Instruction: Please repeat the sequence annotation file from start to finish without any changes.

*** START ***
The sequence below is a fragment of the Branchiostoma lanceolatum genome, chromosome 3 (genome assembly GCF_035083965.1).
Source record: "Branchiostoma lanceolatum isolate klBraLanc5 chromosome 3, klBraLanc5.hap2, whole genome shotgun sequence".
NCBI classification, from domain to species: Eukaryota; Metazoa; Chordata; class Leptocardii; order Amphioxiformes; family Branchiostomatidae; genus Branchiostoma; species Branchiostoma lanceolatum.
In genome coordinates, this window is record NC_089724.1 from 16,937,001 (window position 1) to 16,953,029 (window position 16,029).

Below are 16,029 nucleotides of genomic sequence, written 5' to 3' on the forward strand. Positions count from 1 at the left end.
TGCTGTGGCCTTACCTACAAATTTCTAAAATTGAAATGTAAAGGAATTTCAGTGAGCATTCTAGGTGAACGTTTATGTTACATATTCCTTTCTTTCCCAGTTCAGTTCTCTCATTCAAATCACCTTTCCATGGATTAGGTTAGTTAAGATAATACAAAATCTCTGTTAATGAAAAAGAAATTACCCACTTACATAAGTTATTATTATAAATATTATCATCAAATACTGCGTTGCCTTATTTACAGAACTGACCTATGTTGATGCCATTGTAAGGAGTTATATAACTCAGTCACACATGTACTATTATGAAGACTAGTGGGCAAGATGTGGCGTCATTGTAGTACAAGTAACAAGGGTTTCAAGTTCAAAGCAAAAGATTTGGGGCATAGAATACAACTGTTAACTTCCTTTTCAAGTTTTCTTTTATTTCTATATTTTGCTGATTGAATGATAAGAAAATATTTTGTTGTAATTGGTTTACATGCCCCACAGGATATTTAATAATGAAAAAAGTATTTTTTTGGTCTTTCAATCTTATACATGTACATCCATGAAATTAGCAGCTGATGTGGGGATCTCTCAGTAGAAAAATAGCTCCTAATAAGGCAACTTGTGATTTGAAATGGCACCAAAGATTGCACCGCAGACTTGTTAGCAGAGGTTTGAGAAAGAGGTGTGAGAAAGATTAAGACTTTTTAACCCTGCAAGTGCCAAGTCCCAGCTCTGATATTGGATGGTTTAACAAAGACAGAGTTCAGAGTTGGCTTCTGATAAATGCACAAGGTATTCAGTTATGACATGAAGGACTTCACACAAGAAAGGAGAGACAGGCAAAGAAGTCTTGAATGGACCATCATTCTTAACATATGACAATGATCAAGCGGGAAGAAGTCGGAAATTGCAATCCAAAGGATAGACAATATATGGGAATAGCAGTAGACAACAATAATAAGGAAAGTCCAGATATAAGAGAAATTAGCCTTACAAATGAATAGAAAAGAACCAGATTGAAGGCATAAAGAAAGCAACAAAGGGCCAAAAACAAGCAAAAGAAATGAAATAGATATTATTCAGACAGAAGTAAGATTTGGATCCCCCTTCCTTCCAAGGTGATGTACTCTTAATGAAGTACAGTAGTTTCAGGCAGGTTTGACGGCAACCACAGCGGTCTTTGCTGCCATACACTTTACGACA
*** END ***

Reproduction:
The sequence below is a fragment of the Branchiostoma lanceolatum genome, chromosome 3 (genome assembly GCF_035083965.1).
Source record: "Branchiostoma lanceolatum isolate klBraLanc5 chromosome 3, klBraLanc5.hap2, whole genome shotgun sequence".
NCBI classification, from domain to species: Eukaryota; Metazoa; Chordata; class Leptocardii; order Amphioxiformes; family Branchiostomatidae; genus Branchiostoma; species Branchiostoma lanceolatum.
In genome coordinates, this window is record NC_089724.1 from 16,937,001 (window position 1) to 16,953,029 (window position 16,029).

Below are 16,029 nucleotides of genomic sequence, written 5' to 3' on the forward strand. Positions count from 1 at the left end.
TGCTGTGGCCTTACCTACAAATTTCTAAAATTGAAATGTAAAGGAATTTCAGTGAGCATTCTAGGTGAACGTTTATGTTACATATTCCTTTCTTTCCCAGTTCAGTTCTCTCATTCAAATCACCTTTCCATGGATTAGGTTAGTTAAGATAATACAAAATCTCTGTTAATGAAAAAGAAATTACCCACTTACATAAGTTATTATTATAAATATTATCATCAAATACTGCGTTGCCTTATTTACAGAACTGACCTATGTTGATGCCATTGTAAGGAGTTATATAACTCAGTCACACATGTACTATTATGAAGACTAGTGGGCAAGATGTGGCGTCATTGTAGTACAAGTAACAAGGGTTTCAAGTTCAAAGCAAAAGATTTGGGGCATAGAATACAACTGTTAACTTCCTTTTCAAGTTTTCTTTTATTTCTATATTTTGCTGATTGAATGATAAGAAAATATTTTGTTGTAATTGGTTTACATGCCCCACAGGATATTTAATAATGAAAAAAGTATTTTTTTGGTCTTTCAATCTTATACATGTACATCCATGAAATTAGCAGCTGATGTGGGGATCTCTCAGTAGAAAAATAGCTCCTAATAAGGCAACTTGTGATTTGAAATGGCACCAAAGATTGCACCGCAGACTTGTTAGCAGAGGTTTGAGAAAGAGGTGTGAGAAAGATTAAGACTTTTTAACCCTGCAAGTGCCAAGTCCCAGCTCTGATATTGGATGGTTTAACAAAGACAGAGTTCAGAGTTGGCTTCTGATAAATGCACAAGGTATTCAGTTATGACATGAAGGACTTCACACAAGAAAGGAGAGACAGGCAAAGAAGTCTTGAATGGACCATCATTCTTAACATATGACAATGATCAAGCGGGAAGAAGTCGGAAATTGCAATCCAAAGGATAGACAATATATGGGAATAGCAGTAGACAACAATAATAAGGAAAGTCCAGATATAAGAGAAATTAGCCTTACAAATGAATAGAAAAGAACCAGATTGAAGGCATAAAGAAAGCAACAAAGGGCCAAAAACAAGCAAAAGAAATGAAATAGATATTATTCAGACAGAAGTAAGATTTGGATCCCCCTTCCTTCCAAGGTGATGTACTCTTAATGAAGTACAGTAGTTTCAGGCAGGTTTGACGGCAACCACAGCGGTCTTTGCTGCCATACACTTTACGACA